According to the community, establishment and implementation of a community-driven, common assessment, intervention, and reassessment process has created the plumbing to be able to have a common view going forward, that hasn’t existed before. The integration of the local healthcare systems, community development organizations, local government, and more, implementing this common measurement system, is invaluable. Moving forward, the community can understand what the health needs are throughout the county and how needs differ based on geographic locations throughout the county, which in turn allows for better delivery of medical care, transportation, housing and food assistance. They’re building visibility around existing options for accessing care, tailoring options and resources based on neighborhood, and expecting improved health outcomes in the future.

Visualizing Wellbeing: Belonging and Civic Muscle

To create conditions for community wellbeing we must look back – at continuing, historic influences – and forward – to the major forces that shape current and future priorities. The Visualizing Wellbeing series explores the state of wellbeing in the United States through a collection of data visualizations. Each week we will explore one vital condition that comprise our framework for community wellbeing, developed in partnership through the Well Being Legacy Initiative

Belonging and Civic Muscle

Belonging & Civic Muscle is about having fulfilling relationships and the social support needed to thrive. It’s about being part of a community, contributing to its vibrancy, and co-creating a common world.

Social support through friends, family, and other networks contributes to our practical and emotional needs, enhances mental well-being, helps us navigate the challenges of life and reinforces healthy behaviors. People with a stronger sense of efficacy, belonging and social connectedness tend to live healthier, happier lives.

At the community and neighborhood level, social cohesion strengthens social ties and engenders collective attachment. Higher levels of social cohesion are associated with higher levels of trust, cooperation, and social capital which provide the necessary foundations for working together across groups and sectors, and builds the “civic infrastructure” needed to co-create a shared future. Thus a virtuous cycle is created in which working together builds stronger communication which in turn fosters connectedness and mutual obligation. As a sense of being valued and cared for within a community grows, people become more confident and willing to participate in community, contributing to its vibrancy and affecting change.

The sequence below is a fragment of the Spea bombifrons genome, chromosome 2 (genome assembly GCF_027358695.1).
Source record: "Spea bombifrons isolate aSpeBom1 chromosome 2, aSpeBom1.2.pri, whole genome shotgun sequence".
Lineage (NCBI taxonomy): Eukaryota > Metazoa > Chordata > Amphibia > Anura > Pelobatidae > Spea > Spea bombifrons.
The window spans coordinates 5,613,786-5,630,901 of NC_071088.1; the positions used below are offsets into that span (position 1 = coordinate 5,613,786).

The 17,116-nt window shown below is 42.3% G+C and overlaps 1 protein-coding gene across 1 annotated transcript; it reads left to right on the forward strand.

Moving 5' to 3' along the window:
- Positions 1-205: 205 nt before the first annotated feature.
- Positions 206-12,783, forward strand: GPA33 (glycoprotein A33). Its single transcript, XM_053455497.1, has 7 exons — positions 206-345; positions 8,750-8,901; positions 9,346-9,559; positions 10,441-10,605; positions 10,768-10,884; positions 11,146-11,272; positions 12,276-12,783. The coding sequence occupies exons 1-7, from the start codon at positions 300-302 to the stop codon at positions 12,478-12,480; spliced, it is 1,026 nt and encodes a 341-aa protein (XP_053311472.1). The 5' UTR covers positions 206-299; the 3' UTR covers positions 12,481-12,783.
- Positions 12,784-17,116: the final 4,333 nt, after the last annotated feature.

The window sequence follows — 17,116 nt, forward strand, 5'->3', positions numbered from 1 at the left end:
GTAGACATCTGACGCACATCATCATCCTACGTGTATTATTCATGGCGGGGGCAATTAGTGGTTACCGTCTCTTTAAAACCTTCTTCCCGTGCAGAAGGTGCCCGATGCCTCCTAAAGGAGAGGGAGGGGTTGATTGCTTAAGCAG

Connectedness

Future levels of community connectedness depend upon how well young people are connected now. Impacts of persistent disconnection among young people accrue at individual and community levels. Vulnerable youth are cut off from people, institutions, and experiences through which they develop knowledge, and build skills and a sense of purpose for productive adulthoods. Social isolation precipitates loneliness, self-doubt, depression, anxiety about the future, and adoption of unhealthy behaviors. As they grow, disconnected young people are less socially mobile, less engaged in civic life, more likely to become justice-involved, more reliant on public assistance, and generally experience lower levels of physical and mental health. The following visualizations explore youth connection.

A Representative Electorate

Elections at the local level are essential for creating a government that is truly representative of its constituents. Unfortunately, voting participation in the United States is poor, trailing most other developed countries. Certain groups face significant barriers to voting such as strict voter ID requirements, gerrymandering, frequent changes to polling-sites, and language gaps. A stalemate on structural and legal reforms to increase participation in the political process continues to undermine the representativeness and health of our electoral democracy. The following visualizations explore voting participation.

Freedom from Oppression and Hate

Cultural oppression throughout the history of the United States has devastated many communities. Cultures have been erased, traditions and languages lost, and communities continue to be oppressed and fractured by persistent bigotry, racism, and hate. The impacts of these deep inequities are evident across every dimension of well-being. Yet, communities remain resilient and efforts to preserve cultural identities have expanded in recent years. Expression of culture builds community, cohesion, and social capital. The following visualizations explore hate groups and hate crimes.

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Spotlight Stories: DeKalb County, Georgia

The Spotlight Stories series features examples of how people across the country are working creatively and effectively to enhance well-being for themselves and to leave a legacy of well-being for generations to come. These are stories from communities creating lasting legacies identified through the Well Being Legacy initiative.  

THE BACKGROUND

Located in DeKalb County, the East Lake community is approximately 5 miles east of Downtown Atlanta. By the mid-1990’s, like so many other public housing projects in communities across the U.S., conditions in East Lake Meadows had become so unbearable that a small group of key stakeholders agreed that “tinkering around the edges wasn’t going to be enough,” according to Carol Naughton, then senior staff for the Atlanta Housing Authority.